Several months later, the deep south was in a deep freeze. The roads were icy and nothing in our town seemed to move. Christmas came and went and I didn’t get the guitar I asked for. Instead I received an Atari video game. I was devastated and cried myself to sleep. Due to the weather we got an extra long vacation. I tried to enjoy the video game but there was no hiding my disappointment. Time seem to stand still and my sadness dragged into the new year. My parents finally caught on that I was bummed out and realized I was serious about learning guitar. So a few weeks later my luck would change and I traded the video game to a friend of my dad’s for my first guitar; a Silvertone hollow body with a small amplifier. I was happy again! Papaw Jack drew me up some chords and taught me how to strum. I banged away on the same six chords for the next six months. But there was a problem. I couldn’t get my guitar to sound like Ace Frehley’s. I asked Papaw and he’d say, “lord, son, I don’t know, I’m a country picker.” I thought the solution was to get a guitar that looked like Ace’s. That’s when I started saving for a Gibson Les Paul.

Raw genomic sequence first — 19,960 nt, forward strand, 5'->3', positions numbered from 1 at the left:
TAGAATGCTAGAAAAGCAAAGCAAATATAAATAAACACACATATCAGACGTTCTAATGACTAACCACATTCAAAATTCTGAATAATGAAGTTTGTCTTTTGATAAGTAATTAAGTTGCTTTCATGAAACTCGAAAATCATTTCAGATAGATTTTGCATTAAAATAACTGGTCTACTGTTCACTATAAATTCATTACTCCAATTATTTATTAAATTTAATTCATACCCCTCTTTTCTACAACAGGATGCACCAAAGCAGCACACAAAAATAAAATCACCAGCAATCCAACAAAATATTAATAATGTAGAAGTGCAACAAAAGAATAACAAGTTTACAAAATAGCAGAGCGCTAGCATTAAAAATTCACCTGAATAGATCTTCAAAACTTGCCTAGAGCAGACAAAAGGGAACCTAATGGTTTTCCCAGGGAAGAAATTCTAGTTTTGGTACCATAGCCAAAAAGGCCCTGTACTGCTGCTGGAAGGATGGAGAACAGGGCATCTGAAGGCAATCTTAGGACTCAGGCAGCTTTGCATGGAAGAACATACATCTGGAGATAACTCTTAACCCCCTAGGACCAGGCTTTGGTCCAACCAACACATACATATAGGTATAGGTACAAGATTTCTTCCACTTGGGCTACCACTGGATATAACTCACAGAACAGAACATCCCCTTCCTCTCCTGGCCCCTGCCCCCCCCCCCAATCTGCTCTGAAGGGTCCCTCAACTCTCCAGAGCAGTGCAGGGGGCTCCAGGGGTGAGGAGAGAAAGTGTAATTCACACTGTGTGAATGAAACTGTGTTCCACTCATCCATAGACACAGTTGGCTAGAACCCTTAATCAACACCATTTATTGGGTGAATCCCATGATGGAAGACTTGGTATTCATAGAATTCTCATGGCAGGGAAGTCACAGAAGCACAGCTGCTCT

Around the same time, there was a lot of unrest at home. My sister Lisha turned thirteen, and wild. She was implacably rebellious and anti-authority. She wasn’t into drugs and alcohol, she just wanted to be a bad girl. You could hear her late night visitors coming in and out her window. She’d come into my bedroom and whisper, “Hey, I’m sneaking out for a while. Don’t tell.” The next day, the sheriff would be in the driveway with sis in the back of the squad car. She brazenly pulled an outdoor table over to her bedroom window, conspicuously placed to make it easy for her middle of the night outings. I guess my parents thought, well, if she’s going out her window at night, we don’t want her to break an arm. But there was no controlling her. She’d be gone for three days at a time. Once, they found her and two of her friends 150 miles away in Atlanta. While Lisha was having a blast, everyone else in our family was miserable. Mom was constantly worried and crying. I figured the best thing to do was lock myself in my bedroom and practice my guitar.